Phoneme Awareness Routines:

  • Ask early elementary age students to manipulate sounds in words during multiple brief exercises throughout the day. These tasks are auditory only, no letters are involved!
    • Blend phonemes: Teacher says a word with the phonemes segmented and students blend the sounds to say the word.
    • Segment phonemes: Teacher and students segment and say the phonemes in words.
    • Substitute phonemes: Say cup. Change the /u/ to /a/. Cap.
    • Delete phonemes: Say beet. Say it again without the /t/. Bee.
    • Add phonemes: Say ear. Add /ch/ to the beginning. Cheer.

Here’s the routine: Every day, throughout the day engage in brief phoneme exercises. Use words from the stories students will listen to during read aloud, words from their own reading, words that reflect themes being studied, etc.

  • Always ask students to manipulate words at the phoneme level before decoding with graphemes. Use word items that they will be decoding in the lesson. For example, if students will be working with the grapheme -ck, present a few of the word items auditorily first and segment the phonemes to discover the common phoneme, in this case at the end of every word.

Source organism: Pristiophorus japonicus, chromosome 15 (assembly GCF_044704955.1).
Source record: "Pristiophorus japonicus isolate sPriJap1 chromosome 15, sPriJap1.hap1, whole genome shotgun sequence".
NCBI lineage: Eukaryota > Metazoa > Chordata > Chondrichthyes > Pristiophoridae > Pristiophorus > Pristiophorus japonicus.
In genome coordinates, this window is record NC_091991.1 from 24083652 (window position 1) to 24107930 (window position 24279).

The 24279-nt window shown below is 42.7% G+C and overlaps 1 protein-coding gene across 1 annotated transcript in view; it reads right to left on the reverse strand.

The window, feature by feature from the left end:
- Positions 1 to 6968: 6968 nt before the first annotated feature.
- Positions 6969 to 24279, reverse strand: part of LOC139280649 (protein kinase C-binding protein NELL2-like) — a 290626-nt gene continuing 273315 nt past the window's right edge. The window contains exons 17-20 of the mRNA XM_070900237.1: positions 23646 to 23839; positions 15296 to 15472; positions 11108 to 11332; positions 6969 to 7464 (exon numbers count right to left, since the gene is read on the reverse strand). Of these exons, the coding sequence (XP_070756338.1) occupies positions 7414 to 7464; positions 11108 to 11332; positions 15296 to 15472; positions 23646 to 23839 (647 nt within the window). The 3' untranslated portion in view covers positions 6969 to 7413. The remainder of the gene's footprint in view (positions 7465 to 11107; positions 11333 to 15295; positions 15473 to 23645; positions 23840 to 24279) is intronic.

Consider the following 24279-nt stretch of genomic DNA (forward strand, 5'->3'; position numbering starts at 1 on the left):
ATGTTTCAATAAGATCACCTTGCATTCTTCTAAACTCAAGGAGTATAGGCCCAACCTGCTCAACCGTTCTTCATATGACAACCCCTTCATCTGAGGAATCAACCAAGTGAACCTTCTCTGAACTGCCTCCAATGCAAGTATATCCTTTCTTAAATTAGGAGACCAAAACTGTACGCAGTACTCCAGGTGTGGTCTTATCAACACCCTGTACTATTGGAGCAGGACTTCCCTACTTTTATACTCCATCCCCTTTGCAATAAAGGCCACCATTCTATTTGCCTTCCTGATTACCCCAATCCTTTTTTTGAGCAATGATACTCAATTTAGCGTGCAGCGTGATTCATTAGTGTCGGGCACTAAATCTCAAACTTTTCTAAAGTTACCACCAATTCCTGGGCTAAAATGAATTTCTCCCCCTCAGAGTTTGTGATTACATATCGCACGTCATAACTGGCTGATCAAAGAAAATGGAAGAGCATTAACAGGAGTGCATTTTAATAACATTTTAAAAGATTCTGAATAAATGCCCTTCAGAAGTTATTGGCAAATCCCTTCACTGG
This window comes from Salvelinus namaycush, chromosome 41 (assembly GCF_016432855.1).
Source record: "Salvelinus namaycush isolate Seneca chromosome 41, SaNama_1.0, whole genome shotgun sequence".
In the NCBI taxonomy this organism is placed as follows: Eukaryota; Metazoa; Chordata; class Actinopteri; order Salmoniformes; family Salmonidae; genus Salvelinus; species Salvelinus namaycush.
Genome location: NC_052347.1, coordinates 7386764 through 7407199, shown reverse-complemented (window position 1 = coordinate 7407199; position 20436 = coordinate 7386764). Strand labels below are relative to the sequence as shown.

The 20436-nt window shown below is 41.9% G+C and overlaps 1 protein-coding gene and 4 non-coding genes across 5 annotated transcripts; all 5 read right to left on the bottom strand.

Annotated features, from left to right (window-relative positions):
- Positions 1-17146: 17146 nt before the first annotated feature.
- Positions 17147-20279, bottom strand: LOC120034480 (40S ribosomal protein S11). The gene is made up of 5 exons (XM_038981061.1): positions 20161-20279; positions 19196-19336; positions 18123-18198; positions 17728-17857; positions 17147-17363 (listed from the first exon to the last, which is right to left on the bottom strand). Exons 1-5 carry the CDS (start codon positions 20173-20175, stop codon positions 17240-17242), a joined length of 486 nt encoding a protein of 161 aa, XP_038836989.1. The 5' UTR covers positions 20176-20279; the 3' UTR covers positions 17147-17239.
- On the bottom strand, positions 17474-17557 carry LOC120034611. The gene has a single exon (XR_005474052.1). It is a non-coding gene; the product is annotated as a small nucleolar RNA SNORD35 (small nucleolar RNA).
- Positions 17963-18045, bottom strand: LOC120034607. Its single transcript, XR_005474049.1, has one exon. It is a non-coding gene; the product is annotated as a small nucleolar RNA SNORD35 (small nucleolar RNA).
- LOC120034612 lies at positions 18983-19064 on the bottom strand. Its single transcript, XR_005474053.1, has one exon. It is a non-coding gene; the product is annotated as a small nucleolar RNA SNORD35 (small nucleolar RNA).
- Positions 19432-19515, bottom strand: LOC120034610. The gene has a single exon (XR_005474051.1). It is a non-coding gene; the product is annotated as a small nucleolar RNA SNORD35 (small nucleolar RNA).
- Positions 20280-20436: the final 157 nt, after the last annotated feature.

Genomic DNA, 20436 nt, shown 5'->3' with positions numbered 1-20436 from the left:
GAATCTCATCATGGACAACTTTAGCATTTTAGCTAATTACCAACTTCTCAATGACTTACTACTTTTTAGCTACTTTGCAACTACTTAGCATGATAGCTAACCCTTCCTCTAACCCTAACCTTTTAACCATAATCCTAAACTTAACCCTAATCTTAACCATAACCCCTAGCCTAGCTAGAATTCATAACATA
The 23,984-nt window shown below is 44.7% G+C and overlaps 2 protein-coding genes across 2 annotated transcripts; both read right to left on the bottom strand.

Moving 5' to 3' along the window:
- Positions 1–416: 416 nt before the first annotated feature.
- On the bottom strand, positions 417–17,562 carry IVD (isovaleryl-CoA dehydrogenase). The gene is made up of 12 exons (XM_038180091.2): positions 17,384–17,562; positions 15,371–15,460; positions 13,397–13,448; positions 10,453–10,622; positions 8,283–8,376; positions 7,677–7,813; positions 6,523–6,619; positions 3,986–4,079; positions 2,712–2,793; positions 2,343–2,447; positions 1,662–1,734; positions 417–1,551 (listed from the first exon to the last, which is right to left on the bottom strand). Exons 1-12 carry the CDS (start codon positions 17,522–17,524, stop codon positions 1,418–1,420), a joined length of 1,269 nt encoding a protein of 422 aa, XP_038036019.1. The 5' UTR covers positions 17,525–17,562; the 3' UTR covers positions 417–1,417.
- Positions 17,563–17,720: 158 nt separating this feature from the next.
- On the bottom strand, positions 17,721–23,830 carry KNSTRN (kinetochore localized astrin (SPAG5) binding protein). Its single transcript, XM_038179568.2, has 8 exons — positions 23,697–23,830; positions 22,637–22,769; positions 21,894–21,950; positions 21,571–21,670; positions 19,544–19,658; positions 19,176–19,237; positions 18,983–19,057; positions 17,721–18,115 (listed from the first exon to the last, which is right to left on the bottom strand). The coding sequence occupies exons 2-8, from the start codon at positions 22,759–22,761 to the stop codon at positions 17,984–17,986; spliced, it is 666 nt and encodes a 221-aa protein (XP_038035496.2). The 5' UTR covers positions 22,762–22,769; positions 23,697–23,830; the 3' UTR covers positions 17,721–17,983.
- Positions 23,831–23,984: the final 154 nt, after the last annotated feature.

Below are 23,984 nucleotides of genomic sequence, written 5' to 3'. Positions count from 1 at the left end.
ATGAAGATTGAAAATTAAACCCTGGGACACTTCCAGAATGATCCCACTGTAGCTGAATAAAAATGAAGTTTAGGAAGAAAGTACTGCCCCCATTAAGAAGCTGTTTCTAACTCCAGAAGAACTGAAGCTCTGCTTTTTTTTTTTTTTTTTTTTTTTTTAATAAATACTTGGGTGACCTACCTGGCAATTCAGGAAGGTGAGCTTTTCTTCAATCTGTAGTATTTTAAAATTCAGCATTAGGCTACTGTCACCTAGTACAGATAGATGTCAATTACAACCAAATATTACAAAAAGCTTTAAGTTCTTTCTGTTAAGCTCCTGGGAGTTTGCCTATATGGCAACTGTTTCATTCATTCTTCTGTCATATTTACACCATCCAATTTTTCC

Here’s the routine; it’s a warm-up routine to use before decoding:

  • Teacher: Pick. I will pick up the paper. Word?
  • Students: Pick
  • Teacher: Sounds?
  • Teacher and students: (tap fingers or other tactile movement for each sound) /p/ /i/ /k/ Pick.
  • Teacher: What do you hear at the end of pick?
  • Students: /k/
  • Repeat with two or three additional words.

Phonics Routines

The practice element is very important and we rarely provide the extended practice that that will increase the learning quotient for many of our students. Make these practice routines a permanent fixture in your decoding lessons.

  • Phoneme-grapheme mapping, also known as sound spelling, leads students to isolate phonemes in words and then spell each phoneme. This routine helps with decoding automaticity and spelling.